Previously on this blog, we discussed why a number of commonly-used claims are meaningless (such as “high-quality” “reliable” “improved” and “consistent”) and also how marketers need to validate their marketing messages in order for them to be effective. However, life science marketers continuously cling to these facile attributes and fail to validate their messages. Many marketers who resort to the use of facile attributes want to make compelling, validated claims but fall into that pitfall anyway. In this post, focus on common reasons why facile attributes get used.
Reason 1: Poorly Differentiated Products / Services
It’s hard to make your marketing stand out if your products or services do not. Even if your products could stand out, if you don’t have a defined positioning it can be a difficult an imprecise process to determine what messages and product attributes to highlight. Without such an understanding, marketers often fall to facile claims. If the product really doesn’t have much going for it, this can be the fault of the product rather than the marketer, as vague claims are often the only ones that can be made in such a circumstance. What can be done? If you have not created a positioning statement for your product or service, do so. This will give you a better idea of how your product creates value and will therefore help you elaborate it. If your product really just lacks meaningful differentiation, perhaps it’s time to reevaluate your product line.
Reason 2: Lack of Market Segmentation
Different attributes are often important to different market segments. If your marketing isn’t targeted to distinct groups, or if your product / service tries to be everything to everyone, then marketers often resort to using facile claims as these are the most general and broadly applicable (albeit least effective). What can be done? Cut your market into segments based on application, need, position, etc. – any segmentation that meaningfully effects how they would view your product. Create different marketing messages for each segment. If your product isn’t focused, especially if it is not widely adopted by the market, pick a segment which you can provide superior value to and tailor it to that market first. Use that foothold to expand into ancillary markets.
Reason 3: Marketing Laziness
Sometimes poor marketing is simply the fault of the marketing copywriter. It’s very tempting to fall back to facile attributes. They seem generally appealing (who wouldn’t want a “high quality” product?), do not require much thought, and make the marketer’s job quick and easy. What can be done? Proofread. Look for facile claims and “weasel words”. If you find them, think about how you can be more specific in order to make a more compelling claim.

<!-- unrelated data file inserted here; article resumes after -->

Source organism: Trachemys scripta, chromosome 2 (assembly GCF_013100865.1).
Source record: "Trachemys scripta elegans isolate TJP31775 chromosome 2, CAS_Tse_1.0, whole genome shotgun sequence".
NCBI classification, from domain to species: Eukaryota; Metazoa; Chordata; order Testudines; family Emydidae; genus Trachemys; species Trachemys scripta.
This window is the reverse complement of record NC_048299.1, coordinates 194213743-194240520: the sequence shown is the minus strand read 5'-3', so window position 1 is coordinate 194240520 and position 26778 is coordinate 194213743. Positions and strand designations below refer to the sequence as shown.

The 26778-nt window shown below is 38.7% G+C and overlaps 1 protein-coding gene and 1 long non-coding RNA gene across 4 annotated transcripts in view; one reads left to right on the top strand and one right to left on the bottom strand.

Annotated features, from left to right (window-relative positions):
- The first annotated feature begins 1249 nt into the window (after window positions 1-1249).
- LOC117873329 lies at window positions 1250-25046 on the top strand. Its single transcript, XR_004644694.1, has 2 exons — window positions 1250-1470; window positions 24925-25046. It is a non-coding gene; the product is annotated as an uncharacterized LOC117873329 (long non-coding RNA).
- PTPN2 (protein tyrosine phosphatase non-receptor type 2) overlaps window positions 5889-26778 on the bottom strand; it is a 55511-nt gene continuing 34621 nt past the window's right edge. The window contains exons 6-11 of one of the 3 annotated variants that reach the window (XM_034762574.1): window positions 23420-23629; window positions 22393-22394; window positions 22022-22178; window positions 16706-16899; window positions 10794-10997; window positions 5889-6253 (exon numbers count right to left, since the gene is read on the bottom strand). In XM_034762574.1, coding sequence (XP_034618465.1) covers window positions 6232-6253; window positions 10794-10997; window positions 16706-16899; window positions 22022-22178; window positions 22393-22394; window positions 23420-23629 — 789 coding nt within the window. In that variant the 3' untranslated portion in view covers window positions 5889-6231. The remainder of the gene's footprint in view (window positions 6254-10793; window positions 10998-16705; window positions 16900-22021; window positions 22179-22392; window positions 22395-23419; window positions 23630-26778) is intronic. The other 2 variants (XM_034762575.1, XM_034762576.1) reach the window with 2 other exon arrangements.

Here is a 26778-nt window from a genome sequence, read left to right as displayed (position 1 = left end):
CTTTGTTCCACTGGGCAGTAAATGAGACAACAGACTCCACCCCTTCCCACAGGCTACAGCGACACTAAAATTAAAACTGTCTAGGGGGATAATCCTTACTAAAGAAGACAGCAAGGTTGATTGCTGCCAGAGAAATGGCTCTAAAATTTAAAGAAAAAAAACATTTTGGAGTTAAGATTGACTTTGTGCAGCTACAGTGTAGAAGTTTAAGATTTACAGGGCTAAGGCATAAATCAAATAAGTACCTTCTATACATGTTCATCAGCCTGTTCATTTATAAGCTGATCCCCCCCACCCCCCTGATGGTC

Reason 4: Lack of Marketing “Ammunition”
It’s difficult to make specific, compelling claims if you don’t have anything to validate your messages with. How can you show that your product yields 40% more protein in 25% less time if you don’t have any data to show for it. How can you reasonably say that you offer the most mouse models of disease of any CRO if you’re not willing or able to discuss the lines? If you’re going to make meaningful, validated claims you need something to validate them with! What can be done? Work with your application scientists, talk to your customers, ask product development to do some testing, or get data any way you can. In addition to hard data, gather testimonials, form case studies, or gather customer feedback however possible. Other types of validation may be optimal depending on the product or service and the situation or claim being made, so determine what “marketing ammunition” you need on a case-by-case basis. In certain situations the gathering of marketing ammunition may seem very difficult, such as when marketing a new service, but rise to the challenge and get creative to validate your messages. If you’re a life science marketer, that’s part of your job.
In order to convey value beyond that of your competitors, your marketing messages need to be differentiated. If you find yourself making non-specific, general claims, figure out the reason why you’re doing so and you’ll be well on your way to fixing the problem and creating compelling, meaningful messages.